[% FILTER html %]
   Home > Dent > Friends > Slartibartfast
[% END %]

This generates the following output, which, when displayed as HTML on a web browser, will show the original > characters as intended:

Home &gt; Dent &gt; Friends &gt; Slartibartfast

See Chapter 5 for further details.

Plugins allow you to load and use Perl modules in templates without having to write a Perl wrapper program to do it for you. The following examples show how the CGI plugin (which delegates to Lincoln Stein’s module) can be used for CGI programming:

[% USE CGI %]
[% name   = CGI.param('name')   or 'Arthur Dent' %]
[% planet = CGI.param('planet') or 'Earth' %]
 Welcome [% name %] of planet [% planet %].

Plugins also have their own chapter, Chapter 6.

The final teaser that we’re going to show you is the MACRO directive. This allows you to provide simple names for more complex commands, as the following example shows:

[% MACRO header(title, author)
     IF name =  = 'Arthur Dent';
        INCLUDE arthur/header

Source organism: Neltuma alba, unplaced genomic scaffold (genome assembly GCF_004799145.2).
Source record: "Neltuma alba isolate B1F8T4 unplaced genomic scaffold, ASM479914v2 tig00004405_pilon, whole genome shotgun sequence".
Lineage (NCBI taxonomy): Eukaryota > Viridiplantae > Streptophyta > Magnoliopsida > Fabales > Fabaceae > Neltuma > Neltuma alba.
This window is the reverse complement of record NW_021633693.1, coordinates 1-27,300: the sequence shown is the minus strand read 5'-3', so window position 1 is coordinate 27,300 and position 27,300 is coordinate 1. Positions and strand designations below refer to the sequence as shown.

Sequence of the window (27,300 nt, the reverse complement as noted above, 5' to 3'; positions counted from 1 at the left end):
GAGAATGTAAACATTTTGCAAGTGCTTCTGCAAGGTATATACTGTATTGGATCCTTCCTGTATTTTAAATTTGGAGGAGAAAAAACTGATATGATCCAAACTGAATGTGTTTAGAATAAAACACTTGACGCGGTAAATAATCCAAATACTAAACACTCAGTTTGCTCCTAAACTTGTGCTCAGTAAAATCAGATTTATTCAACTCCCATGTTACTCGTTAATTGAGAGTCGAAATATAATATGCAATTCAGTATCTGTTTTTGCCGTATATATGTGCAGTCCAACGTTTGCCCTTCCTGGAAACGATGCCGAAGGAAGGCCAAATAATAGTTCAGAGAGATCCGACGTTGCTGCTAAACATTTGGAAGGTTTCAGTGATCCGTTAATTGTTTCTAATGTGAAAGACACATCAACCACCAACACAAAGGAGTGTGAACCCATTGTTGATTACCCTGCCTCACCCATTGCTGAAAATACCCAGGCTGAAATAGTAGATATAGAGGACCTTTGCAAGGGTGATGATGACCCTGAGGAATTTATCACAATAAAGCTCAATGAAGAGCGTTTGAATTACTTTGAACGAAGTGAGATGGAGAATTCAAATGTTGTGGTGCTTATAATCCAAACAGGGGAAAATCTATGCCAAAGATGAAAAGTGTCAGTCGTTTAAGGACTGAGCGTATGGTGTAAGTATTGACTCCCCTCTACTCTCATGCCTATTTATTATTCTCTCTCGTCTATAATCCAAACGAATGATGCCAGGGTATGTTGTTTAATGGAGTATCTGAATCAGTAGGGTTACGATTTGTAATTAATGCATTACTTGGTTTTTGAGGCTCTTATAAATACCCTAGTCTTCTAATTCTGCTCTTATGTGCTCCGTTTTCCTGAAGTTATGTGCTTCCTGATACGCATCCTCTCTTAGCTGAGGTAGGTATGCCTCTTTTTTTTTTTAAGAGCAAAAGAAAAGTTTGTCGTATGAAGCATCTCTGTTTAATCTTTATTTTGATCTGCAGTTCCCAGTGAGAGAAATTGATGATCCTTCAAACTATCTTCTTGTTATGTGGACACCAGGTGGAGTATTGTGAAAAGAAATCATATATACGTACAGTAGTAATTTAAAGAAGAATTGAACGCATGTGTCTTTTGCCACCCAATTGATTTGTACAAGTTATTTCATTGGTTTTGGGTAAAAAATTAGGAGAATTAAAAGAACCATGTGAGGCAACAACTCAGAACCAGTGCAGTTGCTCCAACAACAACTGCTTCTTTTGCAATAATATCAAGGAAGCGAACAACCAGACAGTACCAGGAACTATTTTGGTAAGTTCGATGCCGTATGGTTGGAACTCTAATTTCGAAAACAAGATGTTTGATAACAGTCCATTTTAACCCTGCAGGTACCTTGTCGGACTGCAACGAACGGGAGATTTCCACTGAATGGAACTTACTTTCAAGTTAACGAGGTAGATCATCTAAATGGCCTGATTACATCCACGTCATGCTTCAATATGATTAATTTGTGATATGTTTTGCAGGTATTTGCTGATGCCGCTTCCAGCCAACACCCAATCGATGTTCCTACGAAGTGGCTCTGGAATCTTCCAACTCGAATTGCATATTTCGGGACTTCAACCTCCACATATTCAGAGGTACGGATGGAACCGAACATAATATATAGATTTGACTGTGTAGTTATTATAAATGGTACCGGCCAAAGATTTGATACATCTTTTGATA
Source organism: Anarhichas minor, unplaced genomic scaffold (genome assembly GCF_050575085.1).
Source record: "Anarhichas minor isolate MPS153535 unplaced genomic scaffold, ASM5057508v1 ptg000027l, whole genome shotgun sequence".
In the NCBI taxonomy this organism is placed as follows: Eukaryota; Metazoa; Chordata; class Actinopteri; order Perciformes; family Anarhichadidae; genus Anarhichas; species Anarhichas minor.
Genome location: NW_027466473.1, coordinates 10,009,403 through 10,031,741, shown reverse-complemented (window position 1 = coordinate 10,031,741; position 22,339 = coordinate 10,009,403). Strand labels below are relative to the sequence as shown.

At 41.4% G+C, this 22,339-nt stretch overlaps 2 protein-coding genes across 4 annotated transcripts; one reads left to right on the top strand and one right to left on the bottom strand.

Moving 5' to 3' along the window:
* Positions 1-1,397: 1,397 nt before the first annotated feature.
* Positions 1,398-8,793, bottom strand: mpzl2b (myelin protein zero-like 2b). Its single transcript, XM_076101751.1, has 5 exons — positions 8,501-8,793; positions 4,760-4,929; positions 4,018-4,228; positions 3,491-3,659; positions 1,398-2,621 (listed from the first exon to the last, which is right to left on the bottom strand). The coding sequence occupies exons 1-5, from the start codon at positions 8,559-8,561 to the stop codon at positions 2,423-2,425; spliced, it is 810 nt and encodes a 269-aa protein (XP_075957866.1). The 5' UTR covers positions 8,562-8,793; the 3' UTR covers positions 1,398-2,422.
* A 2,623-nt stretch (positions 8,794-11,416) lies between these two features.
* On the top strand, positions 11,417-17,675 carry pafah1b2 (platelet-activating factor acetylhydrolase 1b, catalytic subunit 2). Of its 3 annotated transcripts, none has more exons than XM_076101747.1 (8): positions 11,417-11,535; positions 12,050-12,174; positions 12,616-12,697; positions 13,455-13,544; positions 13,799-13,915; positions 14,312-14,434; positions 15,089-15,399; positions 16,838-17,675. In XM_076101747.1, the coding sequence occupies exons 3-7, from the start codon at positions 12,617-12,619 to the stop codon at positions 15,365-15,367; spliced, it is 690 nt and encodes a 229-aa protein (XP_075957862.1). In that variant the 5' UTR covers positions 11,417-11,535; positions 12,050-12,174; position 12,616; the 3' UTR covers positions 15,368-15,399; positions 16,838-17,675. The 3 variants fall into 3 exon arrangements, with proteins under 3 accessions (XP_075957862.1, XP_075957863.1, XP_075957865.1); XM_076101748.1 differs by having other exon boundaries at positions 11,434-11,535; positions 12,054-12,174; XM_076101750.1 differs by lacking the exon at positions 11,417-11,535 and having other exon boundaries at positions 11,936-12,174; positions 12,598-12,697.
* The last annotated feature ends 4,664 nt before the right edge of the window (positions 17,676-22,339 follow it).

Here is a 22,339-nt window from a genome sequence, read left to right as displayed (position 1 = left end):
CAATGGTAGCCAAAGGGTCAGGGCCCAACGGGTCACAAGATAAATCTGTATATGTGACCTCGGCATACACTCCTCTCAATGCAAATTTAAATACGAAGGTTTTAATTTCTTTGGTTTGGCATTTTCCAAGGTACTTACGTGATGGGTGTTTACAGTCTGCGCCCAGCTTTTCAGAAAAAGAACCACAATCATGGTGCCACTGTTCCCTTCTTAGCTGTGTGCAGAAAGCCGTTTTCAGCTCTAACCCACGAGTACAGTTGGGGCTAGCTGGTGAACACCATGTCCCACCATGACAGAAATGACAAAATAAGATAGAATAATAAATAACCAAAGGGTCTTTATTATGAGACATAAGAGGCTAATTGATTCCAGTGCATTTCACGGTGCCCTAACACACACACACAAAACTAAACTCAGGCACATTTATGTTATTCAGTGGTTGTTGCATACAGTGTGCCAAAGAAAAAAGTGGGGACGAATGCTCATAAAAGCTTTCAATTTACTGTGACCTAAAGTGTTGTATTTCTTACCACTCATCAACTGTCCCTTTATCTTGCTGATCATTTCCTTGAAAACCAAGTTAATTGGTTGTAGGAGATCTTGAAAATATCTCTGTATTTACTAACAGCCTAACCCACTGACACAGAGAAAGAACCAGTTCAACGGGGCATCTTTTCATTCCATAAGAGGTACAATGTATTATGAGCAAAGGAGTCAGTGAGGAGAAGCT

title = "Arthur Dent: $title";
        INCLUDE guest/header
          title = "Guest User: $title";

Don’t worry if you can’t make much sense of that now. The point that we’re illustrating is that sometimes Template Toolkit code can get quite complex. However, the MACRO directive allows you to define the complicated part in one place so that you can use a much simpler call to the macro in the rest of your templates:

[% header('My Home Page', 'Arthur Dent') %]

Integrating and Extending the Template Toolkit

A particular strength of the Template Toolkit is that it doesn’t try and do everything by itself. It concentrates on providing features that are generally applicable to template processing, leaving application-specific functionality to be added using Perl.

We’ve seen how you can define dynamic variables to allow your templates to access subroutines and objects written in Perl. The plugin mechanism allows you to bundle Perl code in self-contained modules that can be loaded straight into a template with a USE directive, eliminating the need to write a Perl wrapper program.

If that isn’t enough, you can also define your own filters and virtual methods, and even change the language itself if you’re feeling brave. This is covered in Chapter 8.